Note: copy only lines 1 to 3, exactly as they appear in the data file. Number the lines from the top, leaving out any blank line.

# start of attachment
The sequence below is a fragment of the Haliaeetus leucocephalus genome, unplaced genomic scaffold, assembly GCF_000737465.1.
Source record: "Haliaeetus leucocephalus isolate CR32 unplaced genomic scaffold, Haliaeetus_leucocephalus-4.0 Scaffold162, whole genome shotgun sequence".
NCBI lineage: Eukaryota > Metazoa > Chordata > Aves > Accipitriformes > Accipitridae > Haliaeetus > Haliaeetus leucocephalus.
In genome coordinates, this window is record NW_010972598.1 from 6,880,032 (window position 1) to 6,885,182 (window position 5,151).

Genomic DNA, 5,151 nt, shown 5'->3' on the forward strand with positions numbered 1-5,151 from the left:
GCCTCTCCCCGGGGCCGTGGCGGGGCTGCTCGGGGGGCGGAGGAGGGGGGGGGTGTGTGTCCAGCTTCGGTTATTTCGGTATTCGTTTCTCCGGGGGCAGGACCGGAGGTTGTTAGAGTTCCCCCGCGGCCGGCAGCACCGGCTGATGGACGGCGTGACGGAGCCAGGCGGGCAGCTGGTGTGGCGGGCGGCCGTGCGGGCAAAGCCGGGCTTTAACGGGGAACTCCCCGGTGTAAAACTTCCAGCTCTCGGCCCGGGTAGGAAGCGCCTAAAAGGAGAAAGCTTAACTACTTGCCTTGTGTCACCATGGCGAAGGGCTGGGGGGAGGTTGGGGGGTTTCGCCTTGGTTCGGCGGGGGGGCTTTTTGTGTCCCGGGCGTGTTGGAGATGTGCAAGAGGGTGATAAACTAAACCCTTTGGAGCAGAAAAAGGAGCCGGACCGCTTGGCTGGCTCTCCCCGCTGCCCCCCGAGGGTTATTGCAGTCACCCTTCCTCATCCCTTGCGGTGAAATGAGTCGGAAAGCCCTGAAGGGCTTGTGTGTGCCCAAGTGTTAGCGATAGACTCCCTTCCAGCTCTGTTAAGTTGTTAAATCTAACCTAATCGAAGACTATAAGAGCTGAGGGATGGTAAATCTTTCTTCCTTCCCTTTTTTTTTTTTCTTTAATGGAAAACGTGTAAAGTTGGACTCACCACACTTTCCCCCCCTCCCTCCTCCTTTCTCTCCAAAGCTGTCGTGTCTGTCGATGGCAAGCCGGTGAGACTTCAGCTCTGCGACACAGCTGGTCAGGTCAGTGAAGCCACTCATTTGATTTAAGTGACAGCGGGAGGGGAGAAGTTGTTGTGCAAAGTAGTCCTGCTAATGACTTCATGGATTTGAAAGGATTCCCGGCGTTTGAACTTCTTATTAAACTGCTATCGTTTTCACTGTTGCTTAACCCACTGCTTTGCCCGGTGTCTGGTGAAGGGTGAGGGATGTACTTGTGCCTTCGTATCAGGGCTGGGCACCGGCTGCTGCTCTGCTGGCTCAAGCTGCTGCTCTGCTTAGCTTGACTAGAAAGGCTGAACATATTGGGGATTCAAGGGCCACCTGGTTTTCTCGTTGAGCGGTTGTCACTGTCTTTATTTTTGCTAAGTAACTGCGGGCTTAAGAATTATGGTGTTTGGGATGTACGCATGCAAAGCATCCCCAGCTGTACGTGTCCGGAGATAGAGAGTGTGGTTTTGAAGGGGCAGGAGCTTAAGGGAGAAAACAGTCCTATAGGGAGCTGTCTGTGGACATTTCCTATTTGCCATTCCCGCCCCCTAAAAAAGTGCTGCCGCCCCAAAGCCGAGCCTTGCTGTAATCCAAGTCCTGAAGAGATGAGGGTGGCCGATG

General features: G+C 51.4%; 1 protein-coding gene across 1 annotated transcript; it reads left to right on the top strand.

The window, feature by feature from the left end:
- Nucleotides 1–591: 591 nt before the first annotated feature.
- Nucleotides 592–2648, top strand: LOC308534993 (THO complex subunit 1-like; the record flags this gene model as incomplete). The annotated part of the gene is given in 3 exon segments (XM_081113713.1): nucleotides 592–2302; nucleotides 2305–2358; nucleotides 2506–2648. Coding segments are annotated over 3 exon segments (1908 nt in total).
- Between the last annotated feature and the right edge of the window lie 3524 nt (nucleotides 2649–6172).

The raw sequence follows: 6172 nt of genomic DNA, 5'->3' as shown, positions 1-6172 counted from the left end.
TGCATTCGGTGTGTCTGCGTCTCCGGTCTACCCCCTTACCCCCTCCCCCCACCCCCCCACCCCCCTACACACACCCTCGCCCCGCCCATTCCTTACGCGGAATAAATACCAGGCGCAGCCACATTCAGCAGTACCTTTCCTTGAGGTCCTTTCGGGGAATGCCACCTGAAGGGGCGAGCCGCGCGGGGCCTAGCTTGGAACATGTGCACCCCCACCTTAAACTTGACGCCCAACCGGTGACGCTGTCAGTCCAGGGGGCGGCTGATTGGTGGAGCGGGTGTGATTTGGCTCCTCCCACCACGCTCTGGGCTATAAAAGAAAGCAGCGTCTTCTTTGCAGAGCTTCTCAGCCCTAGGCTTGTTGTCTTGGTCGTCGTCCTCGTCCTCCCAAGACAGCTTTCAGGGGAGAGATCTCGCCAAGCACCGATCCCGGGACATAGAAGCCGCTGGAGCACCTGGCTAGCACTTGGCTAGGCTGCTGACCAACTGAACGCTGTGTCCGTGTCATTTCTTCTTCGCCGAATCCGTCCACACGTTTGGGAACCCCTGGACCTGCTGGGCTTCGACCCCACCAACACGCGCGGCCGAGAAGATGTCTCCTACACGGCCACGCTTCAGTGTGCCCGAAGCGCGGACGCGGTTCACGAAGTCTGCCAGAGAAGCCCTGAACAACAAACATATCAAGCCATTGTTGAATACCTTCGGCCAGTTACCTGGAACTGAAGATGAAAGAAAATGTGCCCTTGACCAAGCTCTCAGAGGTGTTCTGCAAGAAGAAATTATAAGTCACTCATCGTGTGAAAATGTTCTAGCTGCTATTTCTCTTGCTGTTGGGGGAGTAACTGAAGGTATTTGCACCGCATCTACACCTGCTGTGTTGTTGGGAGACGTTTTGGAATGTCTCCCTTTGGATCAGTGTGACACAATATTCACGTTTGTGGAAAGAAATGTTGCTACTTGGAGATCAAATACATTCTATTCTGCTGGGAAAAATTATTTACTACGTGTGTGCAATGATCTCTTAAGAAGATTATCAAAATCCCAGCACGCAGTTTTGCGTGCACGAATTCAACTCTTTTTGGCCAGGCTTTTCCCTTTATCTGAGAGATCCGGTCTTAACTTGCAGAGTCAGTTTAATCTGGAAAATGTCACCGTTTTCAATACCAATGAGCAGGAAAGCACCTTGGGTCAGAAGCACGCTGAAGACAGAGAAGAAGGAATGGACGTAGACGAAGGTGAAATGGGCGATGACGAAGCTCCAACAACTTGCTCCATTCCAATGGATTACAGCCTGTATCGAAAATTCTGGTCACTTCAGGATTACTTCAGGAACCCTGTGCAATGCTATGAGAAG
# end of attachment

The sequence below is a fragment of the Haliaeetus leucocephalus genome, unplaced genomic scaffold, assembly GCF_000737465.1.
Source record: "Haliaeetus leucocephalus isolate CR32 unplaced genomic scaffold, Haliaeetus_leucocephalus-4.0 Scaffold162, whole genome shotgun sequence".
NCBI lineage: Eukaryota > Metazoa > Chordata > Aves > Accipitriformes > Accipitridae > Haliaeetus > Haliaeetus leucocephalus.